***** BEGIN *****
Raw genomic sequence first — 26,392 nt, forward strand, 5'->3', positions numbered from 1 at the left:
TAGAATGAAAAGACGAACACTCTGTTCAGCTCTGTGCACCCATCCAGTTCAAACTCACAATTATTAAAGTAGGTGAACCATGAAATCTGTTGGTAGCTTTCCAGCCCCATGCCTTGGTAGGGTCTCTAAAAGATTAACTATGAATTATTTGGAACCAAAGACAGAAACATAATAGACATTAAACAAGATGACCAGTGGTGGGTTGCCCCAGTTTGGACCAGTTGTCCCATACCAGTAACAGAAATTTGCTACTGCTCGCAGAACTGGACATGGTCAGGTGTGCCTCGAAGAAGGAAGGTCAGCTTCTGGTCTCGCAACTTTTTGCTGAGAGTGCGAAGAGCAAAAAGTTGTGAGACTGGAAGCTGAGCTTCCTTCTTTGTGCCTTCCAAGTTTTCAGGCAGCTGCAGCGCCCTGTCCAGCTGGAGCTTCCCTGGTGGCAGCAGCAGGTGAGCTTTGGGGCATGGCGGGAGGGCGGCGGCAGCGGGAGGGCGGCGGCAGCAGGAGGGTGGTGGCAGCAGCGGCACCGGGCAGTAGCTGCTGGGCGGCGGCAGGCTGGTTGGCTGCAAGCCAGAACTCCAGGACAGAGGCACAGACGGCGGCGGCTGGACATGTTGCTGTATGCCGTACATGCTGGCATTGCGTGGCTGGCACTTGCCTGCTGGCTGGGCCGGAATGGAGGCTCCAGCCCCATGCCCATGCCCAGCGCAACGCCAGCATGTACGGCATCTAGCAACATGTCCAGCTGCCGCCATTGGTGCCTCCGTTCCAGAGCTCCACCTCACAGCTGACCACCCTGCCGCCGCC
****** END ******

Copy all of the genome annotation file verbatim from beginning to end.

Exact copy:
Raw genomic sequence first — 26,392 nt, forward strand, 5'->3', positions numbered from 1 at the left:
TAGAATGAAAAGACGAACACTCTGTTCAGCTCTGTGCACCCATCCAGTTCAAACTCACAATTATTAAAGTAGGTGAACCATGAAATCTGTTGGTAGCTTTCCAGCCCCATGCCTTGGTAGGGTCTCTAAAAGATTAACTATGAATTATTTGGAACCAAAGACAGAAACATAATAGACATTAAACAAGATGACCAGTGGTGGGTTGCCCCAGTTTGGACCAGTTGTCCCATACCAGTAACAGAAATTTGCTACTGCTCGCAGAACTGGACATGGTCAGGTGTGCCTCGAAGAAGGAAGGTCAGCTTCTGGTCTCGCAACTTTTTGCTGAGAGTGCGAAGAGCAAAAAGTTGTGAGACTGGAAGCTGAGCTTCCTTCTTTGTGCCTTCCAAGTTTTCAGGCAGCTGCAGCGCCCTGTCCAGCTGGAGCTTCCCTGGTGGCAGCAGCAGGTGAGCTTTGGGGCATGGCGGGAGGGCGGCGGCAGCGGGAGGGCGGCGGCAGCAGGAGGGTGGTGGCAGCAGCGGCACCGGGCAGTAGCTGCTGGGCGGCGGCAGGCTGGTTGGCTGCAAGCCAGAACTCCAGGACAGAGGCACAGACGGCGGCGGCTGGACATGTTGCTGTATGCCGTACATGCTGGCATTGCGTGGCTGGCACTTGCCTGCTGGCTGGGCCGGAATGGAGGCTCCAGCCCCATGCCCATGCCCAGCGCAACGCCAGCATGTACGGCATCTAGCAACATGTCCAGCTGCCGCCATTGGTGCCTCCGTTCCAGAGCTCCACCTCACAGCTGACCACCCTGCCGCCGCC